MAP has made “late and now ultra-late pregnancies” possible essentially through egg donation. This form of pregnancy is on the increase in both Europe and the United States. In France, out of the 800,000 births in 2014, 98 involved mothers over the age of 50, i.e. three times more than 15 years ago, “according to official statistics”.
In France, recourse to MAP is funded by social security up to the age of 43 years. These delayed pregnancies are also “created abroadand the risks are taken on board in French maternity units,” complains Joëlle Belaïsch-Allart, gynaecologist specialising in late pregnancies at the Hôpital des quatre villes in Sèvres. These late pregnancies pose numerous risks for the mothers: “hypertension, diabetes, haemorrhaging on delivery, even death”. As far as Dr. Belaïsch-Allart is concerned, “pregnancy after the age of 50 is sheer madness(…). Everything has its limits”.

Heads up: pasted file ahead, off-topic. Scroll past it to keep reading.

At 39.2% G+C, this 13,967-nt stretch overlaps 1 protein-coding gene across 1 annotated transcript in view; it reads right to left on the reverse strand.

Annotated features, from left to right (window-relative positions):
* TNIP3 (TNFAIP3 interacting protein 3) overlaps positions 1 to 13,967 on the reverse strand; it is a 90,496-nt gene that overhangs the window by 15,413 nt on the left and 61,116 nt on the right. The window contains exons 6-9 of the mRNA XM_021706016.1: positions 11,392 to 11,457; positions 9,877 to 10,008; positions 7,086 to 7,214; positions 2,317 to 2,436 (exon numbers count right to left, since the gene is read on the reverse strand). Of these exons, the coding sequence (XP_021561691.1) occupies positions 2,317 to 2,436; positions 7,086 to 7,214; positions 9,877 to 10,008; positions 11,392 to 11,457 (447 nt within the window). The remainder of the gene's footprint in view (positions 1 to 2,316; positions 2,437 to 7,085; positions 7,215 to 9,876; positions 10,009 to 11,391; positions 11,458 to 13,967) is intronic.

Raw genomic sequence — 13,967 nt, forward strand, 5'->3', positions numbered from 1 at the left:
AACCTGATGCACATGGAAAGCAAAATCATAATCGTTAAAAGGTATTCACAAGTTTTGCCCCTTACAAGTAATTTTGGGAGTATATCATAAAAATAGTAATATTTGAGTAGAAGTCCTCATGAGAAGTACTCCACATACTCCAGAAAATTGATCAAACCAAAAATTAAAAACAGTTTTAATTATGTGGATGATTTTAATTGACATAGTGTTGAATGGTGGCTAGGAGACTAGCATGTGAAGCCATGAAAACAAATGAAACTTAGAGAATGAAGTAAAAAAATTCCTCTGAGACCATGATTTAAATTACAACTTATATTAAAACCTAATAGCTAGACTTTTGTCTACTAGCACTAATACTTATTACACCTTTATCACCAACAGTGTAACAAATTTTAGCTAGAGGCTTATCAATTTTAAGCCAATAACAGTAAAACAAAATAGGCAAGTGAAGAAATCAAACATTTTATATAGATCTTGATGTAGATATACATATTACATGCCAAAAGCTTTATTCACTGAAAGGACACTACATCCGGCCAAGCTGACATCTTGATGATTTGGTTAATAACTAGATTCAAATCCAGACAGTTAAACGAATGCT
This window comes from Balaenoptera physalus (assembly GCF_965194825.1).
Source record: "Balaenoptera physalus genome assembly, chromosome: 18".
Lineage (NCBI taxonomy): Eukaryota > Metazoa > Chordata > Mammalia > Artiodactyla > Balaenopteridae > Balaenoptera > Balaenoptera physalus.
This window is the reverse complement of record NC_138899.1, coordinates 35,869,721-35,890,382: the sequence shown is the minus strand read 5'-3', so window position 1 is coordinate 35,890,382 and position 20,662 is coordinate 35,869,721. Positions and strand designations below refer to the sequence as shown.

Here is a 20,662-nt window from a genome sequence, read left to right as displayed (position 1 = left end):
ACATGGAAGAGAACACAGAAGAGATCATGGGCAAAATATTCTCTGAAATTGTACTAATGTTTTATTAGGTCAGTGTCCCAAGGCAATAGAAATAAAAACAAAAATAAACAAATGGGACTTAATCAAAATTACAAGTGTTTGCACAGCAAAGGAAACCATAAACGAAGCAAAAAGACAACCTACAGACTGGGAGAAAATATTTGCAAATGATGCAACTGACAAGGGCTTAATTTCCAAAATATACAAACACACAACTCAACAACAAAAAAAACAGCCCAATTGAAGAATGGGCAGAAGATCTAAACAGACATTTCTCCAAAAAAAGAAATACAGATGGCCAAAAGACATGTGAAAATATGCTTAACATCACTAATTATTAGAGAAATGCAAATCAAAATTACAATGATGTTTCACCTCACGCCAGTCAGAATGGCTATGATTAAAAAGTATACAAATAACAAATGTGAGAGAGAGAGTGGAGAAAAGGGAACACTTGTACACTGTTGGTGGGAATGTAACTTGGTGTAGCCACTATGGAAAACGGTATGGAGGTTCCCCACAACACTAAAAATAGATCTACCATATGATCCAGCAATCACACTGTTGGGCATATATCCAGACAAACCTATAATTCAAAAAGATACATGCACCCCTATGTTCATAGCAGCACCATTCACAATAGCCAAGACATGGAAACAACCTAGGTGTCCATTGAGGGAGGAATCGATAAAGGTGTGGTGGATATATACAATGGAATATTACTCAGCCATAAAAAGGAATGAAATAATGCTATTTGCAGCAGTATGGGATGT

For the child, the eggs are mostly donated by young women. Hence “there is no risk of any chromosomal abnormality”. However, “there is a high risk of premature births and a greatly increased risk of death in utero”. Furthermore, “no data are available on the social and psychological development of these children born to older mothers whilst some studies have already shown that children born to older fathers are more prone to disorders such as schizophrenia and autism”.
For Michaël Stora, psychologist specialising in adolescence, it is a case of “finding out whether pregnancy at 50 reflects a genuine desire (…) or a (narcissistic) need fuelled by science”, or even a desire to be a mother “to broach the subject of eternal youth”.
Spain, Belgium and Greece authorise MAP up to the age of 50.